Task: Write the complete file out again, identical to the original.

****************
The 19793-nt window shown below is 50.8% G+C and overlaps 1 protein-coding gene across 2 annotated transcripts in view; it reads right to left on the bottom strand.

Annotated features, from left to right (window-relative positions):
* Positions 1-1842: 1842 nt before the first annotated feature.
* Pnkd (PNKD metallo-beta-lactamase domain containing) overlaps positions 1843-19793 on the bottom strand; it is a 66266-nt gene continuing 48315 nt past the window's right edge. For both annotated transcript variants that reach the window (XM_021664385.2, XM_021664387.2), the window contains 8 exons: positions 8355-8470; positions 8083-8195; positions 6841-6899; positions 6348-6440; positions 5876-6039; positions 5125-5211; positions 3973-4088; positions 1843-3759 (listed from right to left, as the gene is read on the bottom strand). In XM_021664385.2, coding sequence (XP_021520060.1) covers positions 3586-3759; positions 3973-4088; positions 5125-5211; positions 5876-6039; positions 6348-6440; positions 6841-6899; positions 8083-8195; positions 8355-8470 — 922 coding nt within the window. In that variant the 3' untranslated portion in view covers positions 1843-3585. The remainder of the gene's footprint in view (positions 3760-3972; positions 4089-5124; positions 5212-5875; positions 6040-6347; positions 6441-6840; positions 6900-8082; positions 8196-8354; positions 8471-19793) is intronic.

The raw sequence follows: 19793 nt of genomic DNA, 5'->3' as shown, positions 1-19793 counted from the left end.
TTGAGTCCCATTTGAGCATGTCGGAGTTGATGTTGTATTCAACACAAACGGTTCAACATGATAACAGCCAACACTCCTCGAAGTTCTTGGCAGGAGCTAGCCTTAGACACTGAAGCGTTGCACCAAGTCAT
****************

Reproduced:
The 19793-nt window shown below is 50.8% G+C and overlaps 1 protein-coding gene across 2 annotated transcripts in view; it reads right to left on the bottom strand.

Annotated features, from left to right (window-relative positions):
* Positions 1-1842: 1842 nt before the first annotated feature.
* Pnkd (PNKD metallo-beta-lactamase domain containing) overlaps positions 1843-19793 on the bottom strand; it is a 66266-nt gene continuing 48315 nt past the window's right edge. For both annotated transcript variants that reach the window (XM_021664385.2, XM_021664387.2), the window contains 8 exons: positions 8355-8470; positions 8083-8195; positions 6841-6899; positions 6348-6440; positions 5876-6039; positions 5125-5211; positions 3973-4088; positions 1843-3759 (listed from right to left, as the gene is read on the bottom strand). In XM_021664385.2, coding sequence (XP_021520060.1) covers positions 3586-3759; positions 3973-4088; positions 5125-5211; positions 5876-6039; positions 6348-6440; positions 6841-6899; positions 8083-8195; positions 8355-8470 — 922 coding nt within the window. In that variant the 3' untranslated portion in view covers positions 1843-3585. The remainder of the gene's footprint in view (positions 3760-3972; positions 4089-5124; positions 5212-5875; positions 6040-6347; positions 6441-6840; positions 6900-8082; positions 8196-8354; positions 8471-19793) is intronic.

The raw sequence follows: 19793 nt of genomic DNA, 5'->3' as shown, positions 1-19793 counted from the left end.
TTGAGTCCCATTTGAGCATGTCGGAGTTGATGTTGTATTCAACACAAACGGTTCAACATGATAACAGCCAACACTCCTCGAAGTTCTTGGCAGGAGCTAGCCTTAGACACTGAAGCGTTGCACCAAGTCAT